In addition to redirecting customers to her main site‚ Forgy can also track how customers find her and which site gets more traffic. If she chooses‚ she can create a static landing page that details specials or use the site to test a new clientele base (like medical transportation or a high-end concierge service) that she doesn’t want to promote to regular customers just yet.
Perhaps when you scored your initial URL‚ you got stuck with a long name. That was part of reason why Metropolitan Limousine in Chicago purchased the metro.limo site‚ which automatically redirects customers to the main site. The streamlined site is easier to use on marketing materials and faster to type.
Once it becomes commonplace is when all of the good sites will likely be either taken or too expensive.”
- Ryan Hilberth, CEO of Rental Limo
Since the initial offering of .limo domains‚ Rental Limo‚ a service that connects the public with vetted transportation providers‚ has by far been the most aggressive in acquiring those newly released sites. Because Rental Limo (rentalimo.com) was highly motivated to claim rental.limo and renta.limo‚ the Florida-based company participated during the second day of the early access program and was the first official company to purchase a site. In later days‚ it also went on to bid on and win numerous sites‚ acquiring a total of 21 different URLs‚ including book.limo and others mostly based on geographic locations (houston.limo‚ chicago.limo‚ etc.). Book.limo was the first site to go live and is being used as the homepage for their white-label software that can be integrated into an operator’s website for seamless booking—a product separate from rentalimo.com.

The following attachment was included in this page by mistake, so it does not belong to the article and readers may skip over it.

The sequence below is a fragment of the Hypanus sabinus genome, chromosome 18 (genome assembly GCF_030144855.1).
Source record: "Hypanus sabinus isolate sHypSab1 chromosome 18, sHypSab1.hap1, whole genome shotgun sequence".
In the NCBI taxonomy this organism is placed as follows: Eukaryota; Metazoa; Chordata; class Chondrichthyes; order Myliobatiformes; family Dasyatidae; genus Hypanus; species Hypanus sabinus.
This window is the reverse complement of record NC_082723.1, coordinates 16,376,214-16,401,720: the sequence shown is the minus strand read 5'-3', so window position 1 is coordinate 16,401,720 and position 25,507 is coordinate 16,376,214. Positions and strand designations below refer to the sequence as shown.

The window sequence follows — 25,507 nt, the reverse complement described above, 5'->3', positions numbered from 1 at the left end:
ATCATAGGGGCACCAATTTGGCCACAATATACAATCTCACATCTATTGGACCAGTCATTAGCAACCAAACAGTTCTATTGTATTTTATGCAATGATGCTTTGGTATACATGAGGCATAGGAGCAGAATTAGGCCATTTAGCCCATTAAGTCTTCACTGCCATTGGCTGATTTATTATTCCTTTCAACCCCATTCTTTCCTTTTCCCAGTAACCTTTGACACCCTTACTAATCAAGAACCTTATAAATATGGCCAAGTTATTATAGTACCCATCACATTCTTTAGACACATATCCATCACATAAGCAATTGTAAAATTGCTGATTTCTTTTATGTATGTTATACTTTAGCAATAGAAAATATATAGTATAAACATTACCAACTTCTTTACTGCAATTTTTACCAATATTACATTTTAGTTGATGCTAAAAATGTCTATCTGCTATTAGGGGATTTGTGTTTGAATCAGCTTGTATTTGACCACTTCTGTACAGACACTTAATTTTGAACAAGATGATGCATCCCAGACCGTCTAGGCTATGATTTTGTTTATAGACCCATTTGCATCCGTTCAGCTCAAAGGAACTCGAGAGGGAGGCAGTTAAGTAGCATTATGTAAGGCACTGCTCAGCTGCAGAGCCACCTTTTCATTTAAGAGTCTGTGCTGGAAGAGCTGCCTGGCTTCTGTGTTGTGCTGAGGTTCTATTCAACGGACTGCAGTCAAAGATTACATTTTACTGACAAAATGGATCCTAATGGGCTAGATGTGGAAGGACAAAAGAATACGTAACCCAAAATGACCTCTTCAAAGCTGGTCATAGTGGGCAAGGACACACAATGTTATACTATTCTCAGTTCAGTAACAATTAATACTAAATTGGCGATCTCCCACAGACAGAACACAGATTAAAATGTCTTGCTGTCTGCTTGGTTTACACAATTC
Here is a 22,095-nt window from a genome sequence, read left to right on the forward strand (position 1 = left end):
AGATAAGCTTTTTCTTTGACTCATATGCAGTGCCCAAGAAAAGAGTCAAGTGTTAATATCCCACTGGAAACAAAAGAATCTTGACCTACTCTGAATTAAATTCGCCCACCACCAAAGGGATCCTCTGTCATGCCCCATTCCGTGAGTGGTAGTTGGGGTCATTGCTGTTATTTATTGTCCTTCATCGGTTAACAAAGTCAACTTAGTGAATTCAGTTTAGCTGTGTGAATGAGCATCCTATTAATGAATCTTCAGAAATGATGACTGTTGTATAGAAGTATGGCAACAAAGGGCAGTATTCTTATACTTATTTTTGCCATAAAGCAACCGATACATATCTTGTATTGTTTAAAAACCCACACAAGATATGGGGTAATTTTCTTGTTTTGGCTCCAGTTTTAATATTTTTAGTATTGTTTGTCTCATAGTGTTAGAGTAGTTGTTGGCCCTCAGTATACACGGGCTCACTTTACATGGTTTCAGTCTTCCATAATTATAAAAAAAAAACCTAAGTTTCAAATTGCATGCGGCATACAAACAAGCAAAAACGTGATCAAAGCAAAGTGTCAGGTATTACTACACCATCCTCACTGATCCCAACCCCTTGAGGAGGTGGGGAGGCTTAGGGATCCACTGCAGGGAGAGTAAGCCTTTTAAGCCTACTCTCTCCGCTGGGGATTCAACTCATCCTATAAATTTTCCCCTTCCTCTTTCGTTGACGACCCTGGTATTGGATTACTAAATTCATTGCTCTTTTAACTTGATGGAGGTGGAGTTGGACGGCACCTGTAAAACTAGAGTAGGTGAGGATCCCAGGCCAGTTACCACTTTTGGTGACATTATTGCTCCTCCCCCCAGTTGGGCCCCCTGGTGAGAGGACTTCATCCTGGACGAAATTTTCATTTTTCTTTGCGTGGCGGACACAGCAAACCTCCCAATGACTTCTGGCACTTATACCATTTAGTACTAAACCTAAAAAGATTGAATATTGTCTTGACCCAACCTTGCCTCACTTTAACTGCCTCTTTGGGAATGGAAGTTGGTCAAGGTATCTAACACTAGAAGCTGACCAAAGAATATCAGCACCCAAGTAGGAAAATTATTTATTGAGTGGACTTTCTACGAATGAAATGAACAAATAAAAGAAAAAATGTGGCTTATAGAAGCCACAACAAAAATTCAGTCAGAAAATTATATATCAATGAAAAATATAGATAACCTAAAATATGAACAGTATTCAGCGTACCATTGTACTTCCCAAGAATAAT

“We were lucky to have access to the co-founder of Donuts‚ Daniel Schindler‚ so we could get the inside track on what it took to acquire the sites we wanted‚” says Ryan Hilberth‚ founder and CEO of Rental Limo. “To be honest‚ I don’t know who we were bidding against‚ but we won the sites and consider it an investment.”
For Hilberth‚ there are clear objectives to his purchase‚ and book.limo was just the start. Rental.limo and renta.limo are both live and redirect to the main site. Acquiring geographically strategic sites will help to drive local traffic back to the main site where area operators using Rental Limo can and will be featured. For example‚ chicago.limo is already live and contains information about the area as well as several companies like Metropolitan Limousine.
“Right now the .limo domain is new and can be awkward‚ but so was any website at first. We’re past the point where operators have to shell out thousands of dollars to purchase a site‚” Hilberth says. “It may be hard for a company to accept that the general public will use it‚ but once it becomes commonplace is when all of the good sites will likely be either taken or too expensive.”
Purchasing domains may not be as sexy or appealing as adding new vehicles to your fleet‚ but .limo does present an interesting juncture in our industry to adopt a shorter URL‚ have something new to share with customers‚ and possibly have the opportunity to connect with prospective customers in an entirely different way (if you decide to create an interactive landing page). It’s also a smart way to protect your company from vultures who want to dupe your customers. [CD0914]